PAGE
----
Top Five Tips for Theater Etiquette

This has likely happened to you at some point: You’re sitting in a theater watching a dazzling, live performance… Only to suddenly be distracted by your neighbors’ crinkling wrappers, the piercing light of their smartphone screens, or the carrying sound of their voices as they converse.

Just like you, other Smith Center patrons attend music, theater and dance shows to relax and feel entertained.

In celebration of National Kindness Day this November, please enjoy the friendly reminders below on theater etiquette, to help ensure everyone enjoys the performance.

Silence, Please

However quiet you think you are when you whisper your commentary or unwrap your snack, sound carries easily in a quiet theater and can disrupt those around you.

Once the lights go down, consider this a cue to take a break from conversation and just sit back to enjoy — and wait to fight with wrappers until intermission.

Be On Time

Sometimes life happens, and circumstances beyond your control simply make you late.

But there are many ways to help prevent this: double check your performance’s start time and review your pre-arrival email for traffic and parking updates that could affect your visit.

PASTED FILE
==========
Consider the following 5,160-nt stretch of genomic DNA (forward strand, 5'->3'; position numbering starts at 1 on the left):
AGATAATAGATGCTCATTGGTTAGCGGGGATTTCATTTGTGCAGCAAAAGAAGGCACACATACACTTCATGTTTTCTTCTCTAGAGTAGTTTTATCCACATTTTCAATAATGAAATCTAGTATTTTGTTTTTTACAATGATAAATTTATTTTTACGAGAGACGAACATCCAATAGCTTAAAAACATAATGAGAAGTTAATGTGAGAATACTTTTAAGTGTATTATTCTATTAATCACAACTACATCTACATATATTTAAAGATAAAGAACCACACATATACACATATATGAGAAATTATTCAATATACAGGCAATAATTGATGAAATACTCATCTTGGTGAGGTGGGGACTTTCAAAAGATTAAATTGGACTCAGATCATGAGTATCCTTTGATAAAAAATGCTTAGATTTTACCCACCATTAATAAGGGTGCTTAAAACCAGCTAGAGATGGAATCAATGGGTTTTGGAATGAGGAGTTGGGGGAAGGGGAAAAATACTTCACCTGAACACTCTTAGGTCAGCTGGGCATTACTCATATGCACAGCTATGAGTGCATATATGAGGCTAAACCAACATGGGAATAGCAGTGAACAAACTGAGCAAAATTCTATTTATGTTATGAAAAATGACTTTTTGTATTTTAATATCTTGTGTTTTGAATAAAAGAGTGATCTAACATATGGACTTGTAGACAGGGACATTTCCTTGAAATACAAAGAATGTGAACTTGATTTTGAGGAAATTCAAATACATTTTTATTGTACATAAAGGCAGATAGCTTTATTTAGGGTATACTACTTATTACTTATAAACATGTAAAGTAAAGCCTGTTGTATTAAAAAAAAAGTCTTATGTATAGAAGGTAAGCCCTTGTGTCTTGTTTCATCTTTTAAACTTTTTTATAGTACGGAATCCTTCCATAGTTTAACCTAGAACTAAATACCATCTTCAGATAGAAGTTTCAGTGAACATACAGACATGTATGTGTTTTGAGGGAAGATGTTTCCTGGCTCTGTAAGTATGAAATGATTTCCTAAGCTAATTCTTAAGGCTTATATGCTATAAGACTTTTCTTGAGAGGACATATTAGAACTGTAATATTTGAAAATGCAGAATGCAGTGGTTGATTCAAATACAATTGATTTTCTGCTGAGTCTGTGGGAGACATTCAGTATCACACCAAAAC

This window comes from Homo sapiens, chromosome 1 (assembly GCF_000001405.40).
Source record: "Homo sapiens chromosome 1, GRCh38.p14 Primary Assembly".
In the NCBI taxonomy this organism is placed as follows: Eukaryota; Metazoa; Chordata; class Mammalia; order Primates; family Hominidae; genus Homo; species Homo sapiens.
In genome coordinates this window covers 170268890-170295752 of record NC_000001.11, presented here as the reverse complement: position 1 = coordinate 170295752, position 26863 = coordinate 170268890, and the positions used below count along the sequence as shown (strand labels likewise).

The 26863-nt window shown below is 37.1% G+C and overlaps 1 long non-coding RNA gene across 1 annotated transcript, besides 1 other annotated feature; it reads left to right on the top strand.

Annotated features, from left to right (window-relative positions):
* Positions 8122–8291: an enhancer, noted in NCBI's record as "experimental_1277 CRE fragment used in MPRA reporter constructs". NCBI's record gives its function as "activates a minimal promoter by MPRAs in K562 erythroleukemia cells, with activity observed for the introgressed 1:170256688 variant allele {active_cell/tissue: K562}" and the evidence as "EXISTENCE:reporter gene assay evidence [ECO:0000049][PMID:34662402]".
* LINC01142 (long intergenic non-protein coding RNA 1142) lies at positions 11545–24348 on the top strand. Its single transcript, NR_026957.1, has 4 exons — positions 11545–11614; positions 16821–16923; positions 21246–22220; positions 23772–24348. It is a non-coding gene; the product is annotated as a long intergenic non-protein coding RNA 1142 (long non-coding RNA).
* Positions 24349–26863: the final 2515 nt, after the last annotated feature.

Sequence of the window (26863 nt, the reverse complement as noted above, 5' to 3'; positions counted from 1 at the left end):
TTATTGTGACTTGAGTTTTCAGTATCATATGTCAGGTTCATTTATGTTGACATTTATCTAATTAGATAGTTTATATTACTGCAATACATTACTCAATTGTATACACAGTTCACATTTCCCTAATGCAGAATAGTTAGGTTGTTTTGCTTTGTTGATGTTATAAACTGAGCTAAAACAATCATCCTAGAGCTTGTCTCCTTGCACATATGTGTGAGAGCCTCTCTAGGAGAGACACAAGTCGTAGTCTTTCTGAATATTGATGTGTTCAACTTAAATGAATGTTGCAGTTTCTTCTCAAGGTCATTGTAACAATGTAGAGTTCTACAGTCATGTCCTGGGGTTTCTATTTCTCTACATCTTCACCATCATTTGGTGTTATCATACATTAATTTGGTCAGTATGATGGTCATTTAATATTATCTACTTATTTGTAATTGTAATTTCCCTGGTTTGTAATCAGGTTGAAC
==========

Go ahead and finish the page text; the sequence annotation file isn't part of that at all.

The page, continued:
Try to give yourself ample time to park, find your seat, grab a snack and use the restroom.

Turn Off Technology

Live shows offer the chance to unplug and engage with a live experience — so enjoy it! Please ensure your technology is muted or turned off, and remains parked in your pocket or purse during the show.

You might be tempted to take photos or video. But unless the performer has given explicit permission, resist this urge and remember how a glowing screen affects your neighbors.

Respect Others’ Boundaries

While it’s great to relax at the theater, please respect the space of those around you. Try to keep your legs within the boundaries of your own chair and ensure any jackets, purses or other items aren’t spilling over into neighboring seats.

Take Any Issues to the Usher

If you feel your neighbors are distracting, starting a confrontation with them won’t necessarily improve the situation. Please take any complaints or concerns to The Smith Center’s trained ushers, who will address the matter appropriately.

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